Last week we looked at dementia, which affects thinking and memory. The most common form is Alzheimer’s Disease, which accounts for 50 to 70 per cent of dementias. The second most common form, resulting from small strokes, is commonly called Vascular Dementia, sometimes called Multi-Infarct Dementia (MID).
There are almost 48,000 people living with dementia in Ireland; 17,385 men and 30,359 women.
4,000 of these people are under 65 and are classified as having younger onset dementia
It is estimated that the number of people living with dementia will rise to 153,157 by 2046.
Approximately 4,000 cases of dementia are identified in Ireland each year.
There are approximately 50,000 family carers caring for someone with dementia
For each person diagnosed with dementia there are at least three family members directly affected.
Growing scientific evidence indicates that by keeping your brain, body and heart healthy you can reduce your risk of developing dementia. People can keep their brain healthy by pushing it with puzzles, challenging it to figure out new things and stimulating it by connecting with others socially. People can keep their body in good shape by eating good food, taking regular exercise and reducing their intake of alcohol.
People need regular health checks with their doctor, to ensure their blood pressure, cholesterol and blood sugar are at healthy levels , and it is never too late to stop smoking.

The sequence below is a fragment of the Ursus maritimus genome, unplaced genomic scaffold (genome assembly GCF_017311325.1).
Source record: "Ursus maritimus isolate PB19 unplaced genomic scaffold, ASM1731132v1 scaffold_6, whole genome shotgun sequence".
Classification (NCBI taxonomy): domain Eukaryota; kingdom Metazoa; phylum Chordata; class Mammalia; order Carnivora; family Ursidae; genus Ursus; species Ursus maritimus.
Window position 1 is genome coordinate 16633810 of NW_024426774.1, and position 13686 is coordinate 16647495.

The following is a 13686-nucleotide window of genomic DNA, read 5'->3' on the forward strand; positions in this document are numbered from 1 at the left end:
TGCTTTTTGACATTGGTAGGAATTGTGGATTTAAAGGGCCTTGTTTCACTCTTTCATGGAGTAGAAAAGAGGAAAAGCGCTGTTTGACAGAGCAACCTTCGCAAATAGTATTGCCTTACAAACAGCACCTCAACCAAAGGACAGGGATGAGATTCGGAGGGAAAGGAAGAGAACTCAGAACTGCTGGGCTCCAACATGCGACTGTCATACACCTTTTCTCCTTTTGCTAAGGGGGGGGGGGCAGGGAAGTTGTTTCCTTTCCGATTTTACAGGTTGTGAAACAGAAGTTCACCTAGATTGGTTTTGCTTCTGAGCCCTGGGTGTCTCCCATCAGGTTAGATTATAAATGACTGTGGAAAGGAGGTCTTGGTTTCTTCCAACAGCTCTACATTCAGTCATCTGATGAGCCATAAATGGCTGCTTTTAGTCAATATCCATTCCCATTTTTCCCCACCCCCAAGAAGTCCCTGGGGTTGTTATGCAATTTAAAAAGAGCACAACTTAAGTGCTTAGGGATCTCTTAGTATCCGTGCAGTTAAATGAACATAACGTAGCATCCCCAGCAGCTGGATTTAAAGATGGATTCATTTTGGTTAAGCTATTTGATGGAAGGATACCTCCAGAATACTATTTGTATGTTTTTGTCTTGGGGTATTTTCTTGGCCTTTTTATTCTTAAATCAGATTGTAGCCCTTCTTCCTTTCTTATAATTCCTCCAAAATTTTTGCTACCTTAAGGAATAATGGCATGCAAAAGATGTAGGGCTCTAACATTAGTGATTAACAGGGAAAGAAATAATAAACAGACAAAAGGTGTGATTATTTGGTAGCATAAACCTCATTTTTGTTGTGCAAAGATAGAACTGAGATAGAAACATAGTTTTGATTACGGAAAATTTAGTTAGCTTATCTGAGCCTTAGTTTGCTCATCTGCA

The Alzheimer Society of Ireland are creating Dementia Friendly Communities (DFC) in our villages, towns, cities and communities into better places to live for people with dementia and their families.
A DFC aims to grow a high level of public awareness and understanding so that people with dementia and their families are supported to live well and remain active. DFC are inclusive of people with dementia, and so improve their ability to have choice and control over their lives.
One of the core values of the model is placing the person with dementia at the centre and giving them a meaningful voice in their community.
The two biggest barriers faced by dementia patients and their families are the lack of any basic awareness of dementia, and the lack of support to take part in community activities.
People in the community need to understand dementia in order to be able to respond appropriately.
The Alzheimer Society of Ireland works across the country in the heart of local communities providing dementia specific services and supports and advocating for the rights and needs of all people living with dementia and their carers.
Their vision is an Ireland where no one goes through dementia alone and where policies and services respond appropriately to the person with dementia and their carers, at the times they need support.
A national non-profit organisation, The Alzheimer Society of Ireland is person centred, rights-based and grassroots led with the voice of the person with dementia and their carer at its core.
Remember if you are caring for a family member with a memory related illness get support for yourself. It’s important.
The Alzheimer Society of Ireland also operates the Alzheimer National Helpline offering information and support to anyone affected by dementia at 1800 341 341.
P.S. Watch Out for my book coming in January 2015 - Becoming Your Real Self: A practical toolkit for managing life’s challenges – Penguin Ireland